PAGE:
WDFW photo
Stubbornly high domoic acid levels are continuing to make razor clams unsafe to eat, meaning scenes like this are likely to be few and far between this spring.

WDFW photo Stubbornly high domoic acid levels are continuing to make razor clams unsafe to eat, meaning scenes like this are likely to be few and far between this spring.

Little if any chance for razor clam digs for the remainder of the season

The outlook is bleak for any chance of opening razor clam digs at any beach this season, with stubbornly high domoic acid levels continuing to make the clams unsafe to eat.

“No future razor clam dates will be announced until domoic acid levels in razor clams drop below the action level,” read a statement from the state Department of Fish and Wildlife Monday. “We have no projections of when that might be. However, we do know that in three of the four major domoic acid events that occurred in the fall — 1991-92, 1997-98, and 2002-03 — domoic acid levels in razor clams remained elevated through the end of the season.”

A season typically runs October through April or May but varies from year to year.

In 2020, razor clam digs were shut down in mid-May due to conflicts with the state’s stay at home COVID-19 order. They reopened in mid-September 2020 — the earliest season opener in 30 years — when diggers found excellent clamming. About a month later, domoic acid levels rose to the point where all digging had to be shut down. Domoic acid is a naturally occurring marine toxin and at high levels can make people sick.

The “action level” for domoic acid is 20 parts per million. The most recent razor clam meat samples tested by the state Department of Health show levels well above that at all razor clam beaches, ranging from 26 parts per million at Copalis Beach to 57 parts per million at Long Beach.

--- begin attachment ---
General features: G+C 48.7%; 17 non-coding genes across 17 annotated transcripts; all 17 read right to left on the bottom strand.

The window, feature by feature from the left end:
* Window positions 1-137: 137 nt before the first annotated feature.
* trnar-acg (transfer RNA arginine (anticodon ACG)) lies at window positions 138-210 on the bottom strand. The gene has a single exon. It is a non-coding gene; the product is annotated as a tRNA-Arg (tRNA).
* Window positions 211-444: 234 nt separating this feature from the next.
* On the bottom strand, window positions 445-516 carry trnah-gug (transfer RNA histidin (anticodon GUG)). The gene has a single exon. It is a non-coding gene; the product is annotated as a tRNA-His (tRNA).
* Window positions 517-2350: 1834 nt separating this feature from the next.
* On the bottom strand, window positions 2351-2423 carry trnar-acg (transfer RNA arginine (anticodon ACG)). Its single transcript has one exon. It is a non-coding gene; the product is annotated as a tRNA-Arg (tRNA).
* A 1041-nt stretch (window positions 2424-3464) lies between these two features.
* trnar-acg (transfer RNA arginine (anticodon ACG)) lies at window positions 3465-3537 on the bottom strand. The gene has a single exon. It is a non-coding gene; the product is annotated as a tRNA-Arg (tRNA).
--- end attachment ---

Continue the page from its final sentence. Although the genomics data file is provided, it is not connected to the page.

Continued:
“Washington razor clams continue to follow the historical pattern of slowly depurating (losing) domoic acid,” said Fish and Wildlife coastal shellfish manager Dan Ayres. “The hope for getting a chance to dig any time soon is fading.”

Ayres said tests are also showing the levels of domoic acid “bouncing around” considerably, as they have in past events. The toxin load can vary greatly in the 12 individual clams collected for testing.

“The laboratory protocol requires the clams to be cleaned and then the meat from all 12 — per area — are blended together,” said Ayres. “Then a sample of that mixture is analyzed and one result is reported for that area.”

Current test results, and a historical record of domoic acid events, can be found at wdfw.wa.gov/fishing/basics/domoic-acid/levels. Click on “show historical data, then hover your cursor over the data points for more detail.

Along with sampling razor clams every two weeks, Fish and Wildlife and other partners in the Olympic Region Harmful Algal Bloom partnership continue ongoing observations of the surf zone phytoplankton assemblages. Domoic acid is a naturally occurring toxin produced by certain types of algae that can be harmful or even fatal to humans if shellfish consumed tests higher than the action level for safe consumption.